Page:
Cool as Ice (1991) / Comedy-Thriller
MPAA Rated: PG for some violence
Running time: 90 min.
Cast: Vanilla Ice, Kristin Minter, Michael Gross, Candy Clark, Victor DiMattia, Jack McGee, S.A. Griffin, Deezer D, John Newton, Sydney Lassick, Dody Goodman, Kevin Hicks, Allison Dean, Naomi Campbell, Portia Dawson
Cameo: Kathryn Morris
Director: David Kellogg
Screenplay: David Stenn
Review published November 13, 2007
Despite being a hip hop aficionado, especially during the time of its release, one would think I'd have caught Vanilla Ice's (Teenage Mutant Ninja Turtles 2) one and only starring vehicle. Not so fast -- Vanilla Ice and hip hop shouldn't be uttered in the same breath unless it's to state he is, in no way, shape or form, a hip hop artist. He's a dancer who had the looks, if not the talent to catch the eye of the public for a spell, mostly because of his white boy appeal and a catchy (and terrible) debut song, "Ice Ice Baby". That song made him red hot for a few months, enough to make him a cool million bucks to star in his own major motion picture. That movie would unfortunately (for his career anyway) come out after he was as cold as the Ice in his name. The movie would end up grossing only about as much as the money they paid him to star in it, and $5 million short of the overall budget.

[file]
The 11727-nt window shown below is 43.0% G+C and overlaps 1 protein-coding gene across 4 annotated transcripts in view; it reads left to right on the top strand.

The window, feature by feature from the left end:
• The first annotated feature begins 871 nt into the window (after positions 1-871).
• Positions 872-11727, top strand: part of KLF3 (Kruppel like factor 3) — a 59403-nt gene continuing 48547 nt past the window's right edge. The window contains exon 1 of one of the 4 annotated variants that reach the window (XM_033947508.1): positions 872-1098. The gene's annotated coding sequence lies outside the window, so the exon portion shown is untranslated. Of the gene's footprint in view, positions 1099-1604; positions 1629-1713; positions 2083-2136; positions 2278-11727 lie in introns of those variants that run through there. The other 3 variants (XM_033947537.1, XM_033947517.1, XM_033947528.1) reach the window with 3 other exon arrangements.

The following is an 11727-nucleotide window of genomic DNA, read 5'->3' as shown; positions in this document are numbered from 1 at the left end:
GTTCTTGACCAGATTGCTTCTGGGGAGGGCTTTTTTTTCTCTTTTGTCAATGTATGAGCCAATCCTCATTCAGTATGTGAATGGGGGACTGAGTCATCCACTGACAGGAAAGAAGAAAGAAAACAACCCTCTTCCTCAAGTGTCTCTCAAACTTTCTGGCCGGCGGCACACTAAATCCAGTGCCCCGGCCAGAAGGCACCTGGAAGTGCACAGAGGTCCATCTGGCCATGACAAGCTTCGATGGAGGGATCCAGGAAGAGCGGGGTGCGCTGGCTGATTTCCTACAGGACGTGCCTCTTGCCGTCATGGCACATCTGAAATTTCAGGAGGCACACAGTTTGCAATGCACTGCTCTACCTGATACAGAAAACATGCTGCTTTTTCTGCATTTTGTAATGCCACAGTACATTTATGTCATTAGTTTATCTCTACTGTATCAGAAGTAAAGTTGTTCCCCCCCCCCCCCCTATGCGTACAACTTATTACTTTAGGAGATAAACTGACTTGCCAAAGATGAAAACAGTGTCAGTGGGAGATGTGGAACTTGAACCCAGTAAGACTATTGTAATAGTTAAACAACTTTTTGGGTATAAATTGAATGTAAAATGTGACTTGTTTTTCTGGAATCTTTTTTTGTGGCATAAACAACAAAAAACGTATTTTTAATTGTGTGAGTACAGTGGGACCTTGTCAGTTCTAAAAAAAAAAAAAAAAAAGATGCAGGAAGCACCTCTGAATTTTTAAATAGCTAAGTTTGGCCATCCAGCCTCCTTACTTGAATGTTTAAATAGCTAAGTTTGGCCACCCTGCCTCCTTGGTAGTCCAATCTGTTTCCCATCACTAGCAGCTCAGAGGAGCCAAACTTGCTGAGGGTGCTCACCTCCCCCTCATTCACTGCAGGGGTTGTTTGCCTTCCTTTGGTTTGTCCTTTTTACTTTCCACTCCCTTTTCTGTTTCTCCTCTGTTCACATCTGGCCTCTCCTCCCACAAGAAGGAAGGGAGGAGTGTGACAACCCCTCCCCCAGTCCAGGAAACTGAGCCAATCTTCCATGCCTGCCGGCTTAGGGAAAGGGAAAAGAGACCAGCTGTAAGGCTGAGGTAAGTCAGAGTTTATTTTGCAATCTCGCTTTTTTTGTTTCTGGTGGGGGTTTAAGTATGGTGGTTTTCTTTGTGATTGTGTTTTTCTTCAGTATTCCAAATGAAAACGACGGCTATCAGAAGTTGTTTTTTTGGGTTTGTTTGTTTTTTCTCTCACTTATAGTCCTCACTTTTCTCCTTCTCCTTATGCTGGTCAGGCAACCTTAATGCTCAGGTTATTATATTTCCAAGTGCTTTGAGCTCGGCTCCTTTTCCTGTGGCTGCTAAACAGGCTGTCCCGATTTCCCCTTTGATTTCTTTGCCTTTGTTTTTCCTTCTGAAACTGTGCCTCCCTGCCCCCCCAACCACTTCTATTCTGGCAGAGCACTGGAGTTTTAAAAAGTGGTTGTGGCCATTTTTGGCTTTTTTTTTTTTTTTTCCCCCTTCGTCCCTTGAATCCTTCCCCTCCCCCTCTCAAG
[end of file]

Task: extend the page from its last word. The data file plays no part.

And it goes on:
Vanilla Ice stars as Johnny, the leader of a gang of speedster bikers who also happen to be rappers and dancers. When one of their bikes gets out of commission, the boys (and girl) are holed up in a small town, where Johnny meets Kathy (Minter, Home Alone), a local high school beauty who he develops a thing for. Kathy's boyfriend Nick (Newton, "Melrose Place") -- aka "Dick", as Johnny so wittily refers to him -- is a stuck-up jerk, while her father (Gross, Tremors), is being harassed by some no good hoods (dirty ex-cops) fresh from prison, for money and revenge on ratting them out. Thinking Johnny is in league with them, Kathy is forbidden to see him, so it's up to Johnny to clear his name and set things straight for once and for all.